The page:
In Blow to NRA, Federal Judge Dismisses Group’s Bankruptcy Case

Gun Rights

“The NRA’s bankruptcy was deemed to be bad faith, much like every promise and statement the organization has made for decades,” said one group working to end gun violence. “The NRA cannot escape justice.” 

New York State Attorney General Letitia James. Image-NYAG Office
New York State Attorney General Letitia James. Image-NYAG Office

Advocates for gun violence prevention rejoiced Tuesday when a federal judge dismissed the National Rifle Association’s bankruptcy case, ruling that the powerful gun lobby declared bankruptcy in an attempt to avoid facing a New York state lawsuit that accuses the organization of fraud and seeks to disband it.

“The court finds, based on the totality of the circumstances, that the NRA’s bankruptcy petition was not filed in good faith but instead was filed as an effort to gain an unfair litigation advantage in the NYAG Enforcement Action and as an effort to avoid a regulatory scheme,” Judge Harlin Hale wrote in his decision, as the Washington Post reported.

In response to the ruling, New York Attorney General Letita James said in a statement that “the NRA does not get to dictate if and where it will answer for its actions.” James added that “we will now refocus on and continue our case in New York court.”

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Hale’s decision elicited praise from groups working to end gun violence nationwide. 

“Today’s decision is a historic win for the rule of law and a sure sign of defeat for the NRA and its corrupt leadership,” Kris Brown, president of Brady, said in a statement. “The NRA’s bankruptcy was deemed to be bad faith, much like every promise and statement the organization has made for decades. The NRA cannot escape justice. The court has ruled against the organization after weeks of damning testimony.”

Last August, James filed a lawsuit seeking to dissolve the NRA “following allegations that executives illegally diverted tens of millions of dollars for lavish personal trips, no-show contracts, and other questionable expenditures,” the Associated Press reported.

Five months later, the NRA’s top executive, Wayne LaPierre, announced that the right-wing nonprofit would file for bankruptcy and move its headquarters from New York, where it was chartered in 1871, to Texas.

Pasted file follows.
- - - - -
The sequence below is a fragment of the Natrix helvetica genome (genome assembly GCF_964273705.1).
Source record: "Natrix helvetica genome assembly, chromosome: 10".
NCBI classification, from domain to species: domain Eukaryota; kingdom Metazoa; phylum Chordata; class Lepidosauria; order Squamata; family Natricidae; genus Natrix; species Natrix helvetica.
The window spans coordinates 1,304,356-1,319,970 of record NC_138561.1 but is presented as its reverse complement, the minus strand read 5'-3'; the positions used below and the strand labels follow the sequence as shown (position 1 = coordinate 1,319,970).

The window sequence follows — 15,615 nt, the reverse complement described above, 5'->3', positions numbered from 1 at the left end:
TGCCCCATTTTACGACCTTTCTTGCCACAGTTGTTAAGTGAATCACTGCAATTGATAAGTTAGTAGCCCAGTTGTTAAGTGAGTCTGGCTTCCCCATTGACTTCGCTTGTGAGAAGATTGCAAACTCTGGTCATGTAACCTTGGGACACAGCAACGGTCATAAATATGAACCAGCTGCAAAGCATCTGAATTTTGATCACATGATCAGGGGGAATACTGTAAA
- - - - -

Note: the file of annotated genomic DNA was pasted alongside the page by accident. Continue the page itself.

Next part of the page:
The NRA’s legal team contended that putting the organization into Chapter 11 bankruptcy—a move that LaPierre made “without the knowledge or assent” of other top officers and most of the 76-member board, which is “divided in its support” for him—was “a legitimate effort to avoid a political attack by James, who is a Democrat,” AP noted

The court, however, sided with James’ office, which argued that NRA leaders were requesting bankruptcy protection and trying to reincorporate in Texas to “escape accountability for using the group’s coffers as their piggybank,” the news outlet explained.

In her statement, Brown said: “This decision was correct and it marks a new chapter in the legal proceedings against the NRA. Brady reiterates its support for New York Attorney General Letitia James, who has prudently sought to hold the NRA fully accountable for its malfeasance and corruption.”

“Today’s victory provides even more momentum for AG James and a similar lawsuit filed by Washington, D.C. Attorney General Karl Racine,” Brown added. “As we have said in the past, the time is right to dissolve today’s corrupt version of the NRA, which has strayed hopelessly away from its roots focused on gun safety.”

LaPierre, meanwhile, said Tuesday that the NRA will “keep fighting.”

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